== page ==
Creative Spotlight: Sarah Gerald

Sarah is a North Carolina native currently living in lively Nashville. She has recently been a featured artist at the Femme Fest, organized in part with Protect the Culture and Women’s Empowerment of Nashville. She’s a writer of many forms, including songwriting, poetry, and spoken word. She is also a contributor to Urban Faith online magazine writing on topics of faith, social justice, current events.


Talk to us a little about any “creative stereotypes” you’ve felt pressure from. How have you maintained true to your creative identity?


The big one is coming from “the black church” experience, I don’t have a “gospel” voice. My whole life I’ve been told I have a broadway voice. I wish I could do runs. I can’t do it. That was a big thing that I had to overcome. Growing up my voice wasn’t understood. It’s always been pretty, but someone else would get up and sing gospel and it was like “oh, that’s what it’s supposed to sound like.” I just couldn’t stop singing though. I would promise myself I wasn’t gonna audition or sing again, but I couldn’t stop. The joy of the craft propelled me on. I couldn’t stop and that’s what kept me going.


What advice do you have for anyone feeling like they can’t express their truest self within stereotypical artistic mediums?


I’ll speak to singing in particular, I think [my vocal trainer from college] said, “sound is determined by the shape of the object it comes out of. Your head determines your sound. No one else can make the same sound as you.” No one on earth can worship God like I can. My worship is unique. When I hold back, the [Church] is missing out. Don’t shy away from being you, because no one on earth can sound like you do. Own that, practice, and find your niche. I loved getting vocal training and hitting these notes I didn’t even know were possible. You have to go on a journey of discovery, it’s worth it to work at it.


What role have friendships and mentors played in cultivating your creativity?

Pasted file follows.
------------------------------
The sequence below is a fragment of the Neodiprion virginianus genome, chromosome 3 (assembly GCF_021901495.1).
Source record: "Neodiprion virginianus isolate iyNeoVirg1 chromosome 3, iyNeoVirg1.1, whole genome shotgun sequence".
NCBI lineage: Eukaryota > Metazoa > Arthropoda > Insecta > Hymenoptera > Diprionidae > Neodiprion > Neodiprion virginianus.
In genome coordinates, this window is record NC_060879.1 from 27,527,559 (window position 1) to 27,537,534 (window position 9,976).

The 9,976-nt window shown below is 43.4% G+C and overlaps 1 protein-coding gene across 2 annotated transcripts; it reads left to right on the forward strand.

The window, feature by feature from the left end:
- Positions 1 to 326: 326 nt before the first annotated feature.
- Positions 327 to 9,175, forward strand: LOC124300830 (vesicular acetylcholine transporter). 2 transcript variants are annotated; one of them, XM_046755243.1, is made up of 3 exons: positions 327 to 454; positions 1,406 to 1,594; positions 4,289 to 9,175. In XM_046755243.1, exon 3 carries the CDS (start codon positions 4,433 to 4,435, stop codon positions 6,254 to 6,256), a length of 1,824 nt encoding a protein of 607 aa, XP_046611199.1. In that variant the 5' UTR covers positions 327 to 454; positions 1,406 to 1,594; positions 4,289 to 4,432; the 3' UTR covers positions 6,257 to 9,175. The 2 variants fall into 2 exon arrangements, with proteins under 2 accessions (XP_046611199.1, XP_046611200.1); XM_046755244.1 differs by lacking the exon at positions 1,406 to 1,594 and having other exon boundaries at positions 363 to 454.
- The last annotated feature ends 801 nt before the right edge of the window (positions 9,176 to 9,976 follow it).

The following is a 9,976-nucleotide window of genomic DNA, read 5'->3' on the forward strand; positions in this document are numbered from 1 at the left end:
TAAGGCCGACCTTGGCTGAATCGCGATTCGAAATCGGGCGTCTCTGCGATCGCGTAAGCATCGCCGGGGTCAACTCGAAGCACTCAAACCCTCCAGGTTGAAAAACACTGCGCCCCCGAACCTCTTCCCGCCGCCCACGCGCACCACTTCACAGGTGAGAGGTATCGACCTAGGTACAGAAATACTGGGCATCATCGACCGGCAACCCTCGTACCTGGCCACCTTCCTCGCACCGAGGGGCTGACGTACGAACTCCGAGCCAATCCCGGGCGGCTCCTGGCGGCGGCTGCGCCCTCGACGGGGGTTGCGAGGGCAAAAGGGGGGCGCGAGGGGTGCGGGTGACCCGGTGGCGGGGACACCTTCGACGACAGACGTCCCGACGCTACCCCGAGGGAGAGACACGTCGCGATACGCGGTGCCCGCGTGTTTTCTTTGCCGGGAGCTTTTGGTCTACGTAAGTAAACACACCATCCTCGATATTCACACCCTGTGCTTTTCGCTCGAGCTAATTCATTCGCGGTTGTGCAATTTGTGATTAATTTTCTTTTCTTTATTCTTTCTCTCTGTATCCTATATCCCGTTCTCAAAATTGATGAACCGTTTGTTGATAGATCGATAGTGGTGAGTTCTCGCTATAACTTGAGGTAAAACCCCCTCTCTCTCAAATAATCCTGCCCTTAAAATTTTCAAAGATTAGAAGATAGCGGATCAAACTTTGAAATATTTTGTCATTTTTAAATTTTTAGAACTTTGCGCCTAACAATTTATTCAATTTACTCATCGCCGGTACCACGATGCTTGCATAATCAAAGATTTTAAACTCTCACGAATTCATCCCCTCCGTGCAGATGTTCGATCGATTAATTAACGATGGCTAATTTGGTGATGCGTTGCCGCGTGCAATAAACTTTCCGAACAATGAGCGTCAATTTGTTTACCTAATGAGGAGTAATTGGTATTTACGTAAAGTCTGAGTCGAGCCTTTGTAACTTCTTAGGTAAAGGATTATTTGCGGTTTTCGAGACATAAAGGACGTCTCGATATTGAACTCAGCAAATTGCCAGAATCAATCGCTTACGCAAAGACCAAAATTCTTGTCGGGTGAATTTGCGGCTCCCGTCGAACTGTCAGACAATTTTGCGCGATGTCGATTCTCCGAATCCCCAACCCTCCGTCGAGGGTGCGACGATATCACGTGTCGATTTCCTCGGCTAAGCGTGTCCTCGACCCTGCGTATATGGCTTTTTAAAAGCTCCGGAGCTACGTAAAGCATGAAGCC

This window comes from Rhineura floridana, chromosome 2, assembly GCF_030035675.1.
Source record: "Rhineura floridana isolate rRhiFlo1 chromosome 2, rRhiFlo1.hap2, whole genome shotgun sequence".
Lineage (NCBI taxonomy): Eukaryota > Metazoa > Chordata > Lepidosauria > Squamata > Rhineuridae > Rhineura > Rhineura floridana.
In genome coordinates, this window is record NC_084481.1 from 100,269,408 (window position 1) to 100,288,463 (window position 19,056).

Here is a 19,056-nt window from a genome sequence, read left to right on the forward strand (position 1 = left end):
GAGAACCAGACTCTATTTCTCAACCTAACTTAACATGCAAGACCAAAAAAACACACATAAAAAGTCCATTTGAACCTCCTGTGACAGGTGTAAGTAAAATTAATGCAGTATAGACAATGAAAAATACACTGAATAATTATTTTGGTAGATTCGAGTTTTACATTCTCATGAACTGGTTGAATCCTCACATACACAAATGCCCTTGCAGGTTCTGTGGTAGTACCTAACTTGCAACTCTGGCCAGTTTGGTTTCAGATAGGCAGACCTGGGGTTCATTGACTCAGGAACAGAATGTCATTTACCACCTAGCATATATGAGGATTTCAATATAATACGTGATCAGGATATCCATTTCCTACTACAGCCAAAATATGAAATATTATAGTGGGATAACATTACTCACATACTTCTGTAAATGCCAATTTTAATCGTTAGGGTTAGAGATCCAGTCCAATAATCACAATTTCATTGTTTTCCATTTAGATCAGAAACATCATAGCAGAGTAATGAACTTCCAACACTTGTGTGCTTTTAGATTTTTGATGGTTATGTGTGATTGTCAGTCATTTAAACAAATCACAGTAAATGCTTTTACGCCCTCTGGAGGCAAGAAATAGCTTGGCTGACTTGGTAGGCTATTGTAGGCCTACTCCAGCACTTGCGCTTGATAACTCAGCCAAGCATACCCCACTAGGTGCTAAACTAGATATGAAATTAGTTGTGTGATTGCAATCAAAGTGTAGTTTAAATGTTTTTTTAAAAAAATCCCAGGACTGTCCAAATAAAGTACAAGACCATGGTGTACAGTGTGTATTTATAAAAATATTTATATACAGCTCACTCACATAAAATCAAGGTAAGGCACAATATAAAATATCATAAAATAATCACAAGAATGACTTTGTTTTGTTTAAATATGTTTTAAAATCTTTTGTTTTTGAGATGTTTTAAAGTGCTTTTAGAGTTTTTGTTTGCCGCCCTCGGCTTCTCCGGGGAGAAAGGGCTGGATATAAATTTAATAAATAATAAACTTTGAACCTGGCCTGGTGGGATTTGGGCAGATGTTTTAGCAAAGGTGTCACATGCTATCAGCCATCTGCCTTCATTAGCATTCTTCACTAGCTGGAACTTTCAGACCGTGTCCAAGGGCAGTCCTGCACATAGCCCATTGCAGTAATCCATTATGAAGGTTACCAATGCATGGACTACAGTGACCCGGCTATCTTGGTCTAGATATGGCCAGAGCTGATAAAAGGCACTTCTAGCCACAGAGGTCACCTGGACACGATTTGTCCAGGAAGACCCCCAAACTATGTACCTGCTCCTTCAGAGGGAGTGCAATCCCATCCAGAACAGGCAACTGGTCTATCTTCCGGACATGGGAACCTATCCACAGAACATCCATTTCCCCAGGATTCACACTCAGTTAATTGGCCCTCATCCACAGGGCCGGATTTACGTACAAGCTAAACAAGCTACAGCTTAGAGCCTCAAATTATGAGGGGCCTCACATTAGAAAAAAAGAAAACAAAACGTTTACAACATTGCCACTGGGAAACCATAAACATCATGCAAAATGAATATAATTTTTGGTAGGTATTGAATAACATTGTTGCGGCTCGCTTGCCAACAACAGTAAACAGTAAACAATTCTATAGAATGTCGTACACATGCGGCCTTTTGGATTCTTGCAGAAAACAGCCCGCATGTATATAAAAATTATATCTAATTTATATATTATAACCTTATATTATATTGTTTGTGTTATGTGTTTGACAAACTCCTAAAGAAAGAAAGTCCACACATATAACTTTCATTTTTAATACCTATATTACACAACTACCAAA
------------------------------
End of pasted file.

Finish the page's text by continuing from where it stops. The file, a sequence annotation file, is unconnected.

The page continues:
Those relationships are absolutely necessary. You can call yourself crazy, feel like an outcast because of your dreams. Creativity can feel lonely, but you need to be around people like you so you don’t feel alone. My first year of college was the first time I had friends who were more talented than me. I could have been intimidated and walked away. It was healthy competition. They were so good it made me want to try harder. Those relationships are the best because they force humility on you. I’m currently so blessed to be in a Writing Workshop with Leslie Johnson from All Sons and Daughters and it’s been the best experience. It’s a group of women from all walks and stages of life who know they’re called to be writers. I’ve been praying for a mentor, and that group is like a collective of writing tools to help us find our inner voice. It’s changed my relationship with words. If you ever want to grow, you need people in your life to force you to get out of your comfort zone.


What are your hopes for written and spoken word and it’s influence not only in the Church but our culture at large?


The moment where I can correctly articulate the human experience, that’s a win. Everyone has that song, that book, a piece of art where it’s like, “that’s what I feel.” Songs have changed my life! “I Can’t Make You Love Me,” that song changed my life. For writers, songs are paint in a paint brush. The importance of communicating correct theology is vital, but our generation is so bad at memorizing scripture. I want to be a bridge for people who don’t go to church - to be the church maybe they will never step into. So when I share my gift I get to share these words over them that are actually scripture. God created with spoken word, so when we tap into that gift, the responsibility of it - man, that’s so significant.


I want to write in a way that people are brought face to face with their reality but then taken to a higher reality - God's perspective, where they realize that He’s with them. If God says he will never leave, that means that God didn’t start being with you when you became a Christian. He’s seen it all and endured your life with you. Communicating that truth to the point where people come to a decision “ok, this God is real or not” that’s heavy. We aren’t doing the world any favors if we hide behind the walls of the church.


Ashlee Wright